There, I said it. You’ve heard the little inspirational quote about how serene a duck looks on the surface, but underneath he’s paddling like hell. It’s supposed to mean that you should never assume successful people find it easy, that if you just work hard enough and try to look good doing it, you can be successful too.
But it’s not true. Ducks don’t stay afloat by paddling like hell. They stay afloat because they’re shaped like a boat and they’re waterproof.
So much for inspiration. You too could float if you had the right shape and happened to be waterproof. Just like you could be a ballerina if you were skinny and could stand on your toes; the president if you were charismatic and knew the right people; a football player if you were big and could throw a ball.
But wait, there’s more. Look a little closer. The duck may be shaped like a boat because it happens to be a duck… but it’s not automatically waterproof just because it’s a duck. It’s true the duck has feathers with tightly woven strands that link together almost microscopically, and an oil gland that produces waterproofing material for the feathers… but it still wouldn’t float without one key element:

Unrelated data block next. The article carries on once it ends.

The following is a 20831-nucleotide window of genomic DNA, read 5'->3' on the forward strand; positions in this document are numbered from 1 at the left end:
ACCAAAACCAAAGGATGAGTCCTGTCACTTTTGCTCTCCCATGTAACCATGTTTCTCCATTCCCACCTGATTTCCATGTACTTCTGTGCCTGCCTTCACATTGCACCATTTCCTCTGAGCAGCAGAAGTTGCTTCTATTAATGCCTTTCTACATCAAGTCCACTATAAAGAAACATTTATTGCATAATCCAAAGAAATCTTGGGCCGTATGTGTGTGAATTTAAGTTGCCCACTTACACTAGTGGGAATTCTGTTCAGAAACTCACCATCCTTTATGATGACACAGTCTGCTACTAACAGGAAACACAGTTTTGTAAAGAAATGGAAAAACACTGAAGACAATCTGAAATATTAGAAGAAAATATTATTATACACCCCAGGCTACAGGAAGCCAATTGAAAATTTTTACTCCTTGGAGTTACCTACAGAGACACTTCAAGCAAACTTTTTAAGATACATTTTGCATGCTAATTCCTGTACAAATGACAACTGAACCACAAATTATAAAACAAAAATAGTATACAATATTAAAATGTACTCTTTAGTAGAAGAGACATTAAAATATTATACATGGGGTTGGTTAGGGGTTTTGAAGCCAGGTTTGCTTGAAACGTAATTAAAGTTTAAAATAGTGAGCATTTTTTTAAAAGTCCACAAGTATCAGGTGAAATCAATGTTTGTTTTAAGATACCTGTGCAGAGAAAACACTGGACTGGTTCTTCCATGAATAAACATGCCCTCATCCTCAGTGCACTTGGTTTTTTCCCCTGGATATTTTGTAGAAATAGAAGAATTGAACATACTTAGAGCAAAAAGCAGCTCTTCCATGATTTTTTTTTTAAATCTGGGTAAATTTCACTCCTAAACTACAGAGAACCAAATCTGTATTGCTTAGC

Hours upon hours, day in and day out, spent pressing minuscule amounts of oil from a gland near the tail, and carefully applying it to each and every feather while simultaneously smoothing those microscopically fine links together to form a watertight barrier.
Without that daily, hourly, dedicated ministration to their key attribute, ducks will and do fail at swimming. Ducklings are notoriously prone to drowning because they haven’t perfected the art (nor do they have the fully mature physical capability) of oiling their feathers. And occasionally, adult ducks get lazy, stop oiling their feathers, and sink.
Usually though, floating IS easy for a duck, just not because it’s born that way. It’s easy for the duck because the duck spends hours every day preparing.
And on closer inspection, the same is true for the ballerina. Sure, she has to start with the right kind of physique. But the right physique doesn’t automatically make the moves easy. They are easy for her because she practices them every day. You could say she spends hours oiling her feathers. The same is true for the football player, the famous public speaker, the celebrity, the award-winning graphic designer, the suave CEO. In essence, anyone who is good at anything gets that way by oiling their feathers. Every single day.
How have you oiled your feathers today?